Turkey shot down a Russian fighter jet today after it violated the country’s airspace. The Turkish military claims it issued ten warnings before shooting down the aircraft, while Russia denies any breach of Turkish territory. The incident marks the most serious direct confrontation between a NATO member and Russia in half a century.

Russian President Vladimir Putin responded with vitriol never before leveled at Ankara, accusing it of supporting terrorists in Syria and “stabbing Russia in the back.” The Kremlin’s foreign minister Sergei Lavrov, meanwhile, cancelled his trip to Turkey scheduled for Wednesday and advised Russian nationals to avoid visiting the country.

Bilateral tensions were already brewing. Russian planes violated Turkish airspace twice in early October, in what appeared to be a deliberate challenge to the NATO alliance. Russian aircraft have also been bombing ethnic Turkmen rebels and civilians in the area since last week, prompting Ankara to summon Moscow’s ambassador.

The incident also comes amid U.S.-Turkish negotiations over joint military plans in Syria against the Islamic State (IS). General Paul Selva, vice chairman of the U.S. Joint Chiefs of Staff, is due to visit Turkey today to discuss measures including a possible operation to establish a “terror-free zone” along the Turkish border that would mark a significant expansion of Coalition activity in Syria.

Russian military activity in the region has grown increasingly reckless, and the latest incident marks a tipping point in Russia’s belligerent foreign policy. Despite their NATO obligation to defend Turkey, it is unlikely that the U.S. or other members of the alliance will seek to inflame the situation further. NATO today issued a statement that it stands behind Turkey, and President Barack Obama today stated that Turkey has a right to defend itself. But it’s unclear what this means. Both have repeatedly shown reluctance to respond to Russian hostility – whether in Syria, Turkey, or Ukraine.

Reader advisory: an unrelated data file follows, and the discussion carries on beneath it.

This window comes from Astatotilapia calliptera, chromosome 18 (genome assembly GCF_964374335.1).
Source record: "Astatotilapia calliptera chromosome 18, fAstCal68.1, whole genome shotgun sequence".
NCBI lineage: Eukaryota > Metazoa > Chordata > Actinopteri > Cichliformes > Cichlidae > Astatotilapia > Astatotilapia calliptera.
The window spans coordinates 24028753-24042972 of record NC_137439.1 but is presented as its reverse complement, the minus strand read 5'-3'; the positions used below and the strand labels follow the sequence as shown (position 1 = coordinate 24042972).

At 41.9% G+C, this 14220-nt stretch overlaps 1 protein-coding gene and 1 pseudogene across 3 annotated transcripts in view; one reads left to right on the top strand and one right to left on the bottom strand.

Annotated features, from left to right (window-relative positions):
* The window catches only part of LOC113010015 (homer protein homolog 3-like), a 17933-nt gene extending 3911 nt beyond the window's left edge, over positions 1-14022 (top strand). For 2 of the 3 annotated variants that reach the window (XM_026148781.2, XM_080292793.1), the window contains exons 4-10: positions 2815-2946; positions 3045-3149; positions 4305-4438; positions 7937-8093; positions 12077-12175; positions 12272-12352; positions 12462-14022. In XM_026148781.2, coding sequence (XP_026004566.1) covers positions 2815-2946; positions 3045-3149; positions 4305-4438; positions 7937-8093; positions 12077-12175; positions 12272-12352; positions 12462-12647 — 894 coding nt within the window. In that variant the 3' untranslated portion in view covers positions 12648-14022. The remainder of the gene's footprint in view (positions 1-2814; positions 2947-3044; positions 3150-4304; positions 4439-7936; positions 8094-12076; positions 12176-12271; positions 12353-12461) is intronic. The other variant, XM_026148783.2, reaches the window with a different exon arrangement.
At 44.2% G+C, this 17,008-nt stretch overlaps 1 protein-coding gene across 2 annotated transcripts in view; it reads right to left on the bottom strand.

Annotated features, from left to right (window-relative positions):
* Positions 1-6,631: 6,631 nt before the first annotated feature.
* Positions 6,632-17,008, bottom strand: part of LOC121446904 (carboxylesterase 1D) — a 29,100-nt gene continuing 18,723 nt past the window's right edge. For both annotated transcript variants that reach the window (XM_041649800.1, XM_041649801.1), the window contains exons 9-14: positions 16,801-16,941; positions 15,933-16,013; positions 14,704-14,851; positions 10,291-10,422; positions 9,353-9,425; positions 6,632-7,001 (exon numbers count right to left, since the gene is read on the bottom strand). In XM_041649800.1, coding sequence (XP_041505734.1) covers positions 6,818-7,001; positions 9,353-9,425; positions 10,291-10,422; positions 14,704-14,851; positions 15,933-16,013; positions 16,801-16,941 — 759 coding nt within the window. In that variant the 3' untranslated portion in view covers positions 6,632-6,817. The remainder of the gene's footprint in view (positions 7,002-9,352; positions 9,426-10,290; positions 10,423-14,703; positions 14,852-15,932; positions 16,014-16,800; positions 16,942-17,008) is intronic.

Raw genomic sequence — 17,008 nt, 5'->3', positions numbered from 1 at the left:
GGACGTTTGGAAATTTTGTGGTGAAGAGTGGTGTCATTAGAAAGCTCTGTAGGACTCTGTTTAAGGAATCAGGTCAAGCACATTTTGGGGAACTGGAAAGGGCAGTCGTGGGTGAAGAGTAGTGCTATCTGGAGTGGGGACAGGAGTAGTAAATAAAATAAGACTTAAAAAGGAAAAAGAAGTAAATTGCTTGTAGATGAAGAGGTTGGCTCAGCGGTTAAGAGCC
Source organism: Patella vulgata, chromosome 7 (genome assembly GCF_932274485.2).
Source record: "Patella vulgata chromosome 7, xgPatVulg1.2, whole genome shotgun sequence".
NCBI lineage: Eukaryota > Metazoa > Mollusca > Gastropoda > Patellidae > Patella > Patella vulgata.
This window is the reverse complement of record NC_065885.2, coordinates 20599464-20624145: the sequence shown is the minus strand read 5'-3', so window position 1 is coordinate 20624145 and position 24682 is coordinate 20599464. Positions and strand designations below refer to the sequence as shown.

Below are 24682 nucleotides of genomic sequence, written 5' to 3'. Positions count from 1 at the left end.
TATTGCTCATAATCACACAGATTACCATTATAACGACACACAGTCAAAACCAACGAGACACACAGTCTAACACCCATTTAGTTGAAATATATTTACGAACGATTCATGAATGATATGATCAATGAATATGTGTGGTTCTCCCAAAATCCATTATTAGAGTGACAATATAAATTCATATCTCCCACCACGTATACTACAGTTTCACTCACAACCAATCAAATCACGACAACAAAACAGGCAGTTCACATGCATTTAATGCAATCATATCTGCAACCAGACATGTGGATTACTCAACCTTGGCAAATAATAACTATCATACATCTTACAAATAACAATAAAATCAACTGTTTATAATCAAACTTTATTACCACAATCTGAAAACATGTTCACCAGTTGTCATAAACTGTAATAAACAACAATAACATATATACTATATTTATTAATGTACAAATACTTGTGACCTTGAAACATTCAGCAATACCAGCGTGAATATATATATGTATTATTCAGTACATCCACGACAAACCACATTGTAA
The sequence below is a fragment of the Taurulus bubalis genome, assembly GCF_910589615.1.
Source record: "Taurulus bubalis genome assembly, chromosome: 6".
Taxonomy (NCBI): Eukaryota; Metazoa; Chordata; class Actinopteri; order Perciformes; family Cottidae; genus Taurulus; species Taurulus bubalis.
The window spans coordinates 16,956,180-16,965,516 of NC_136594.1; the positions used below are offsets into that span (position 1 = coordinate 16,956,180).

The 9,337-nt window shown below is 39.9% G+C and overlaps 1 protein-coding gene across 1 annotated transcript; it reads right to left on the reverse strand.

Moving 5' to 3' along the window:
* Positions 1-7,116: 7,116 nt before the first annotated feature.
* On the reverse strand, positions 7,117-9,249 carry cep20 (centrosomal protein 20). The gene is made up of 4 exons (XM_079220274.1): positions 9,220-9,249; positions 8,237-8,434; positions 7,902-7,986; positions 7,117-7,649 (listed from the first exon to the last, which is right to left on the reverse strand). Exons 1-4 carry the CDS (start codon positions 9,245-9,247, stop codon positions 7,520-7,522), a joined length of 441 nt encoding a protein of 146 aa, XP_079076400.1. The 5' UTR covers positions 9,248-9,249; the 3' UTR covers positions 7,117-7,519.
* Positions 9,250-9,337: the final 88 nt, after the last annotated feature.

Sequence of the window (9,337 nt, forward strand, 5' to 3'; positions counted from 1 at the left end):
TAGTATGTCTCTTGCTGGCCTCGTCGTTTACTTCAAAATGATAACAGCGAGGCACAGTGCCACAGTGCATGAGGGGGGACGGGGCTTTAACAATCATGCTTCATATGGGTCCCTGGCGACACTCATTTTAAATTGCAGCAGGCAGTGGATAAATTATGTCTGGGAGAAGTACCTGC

Moscow has a range of policy options to respond to the downing of its jet, short of conflict. It has already ordered its citizens not to vacation in Turkey. It could also scrap the Turkish Stream pipeline project or temporarily cut off its natural gas supply. But it is not out of the question that Putin could escalate this crisis. The Kremlin is already deploying more forces to the eastern Mediterranean, which could be used to challenge Coalition access to Syria. Even if Russia did, as it appears, violate Turkish airspace, it will no doubt use today’s incident as a pretext to expand its aggressive behavior in Syria.

Patrick Megahan is a research analyst on military affairs at Foundation for Defense of Democracies, where Merve Tahiroglu is a research associate focused on Turkey. Follow them on Twitter: @PatMegahan and @MerveTahiroglu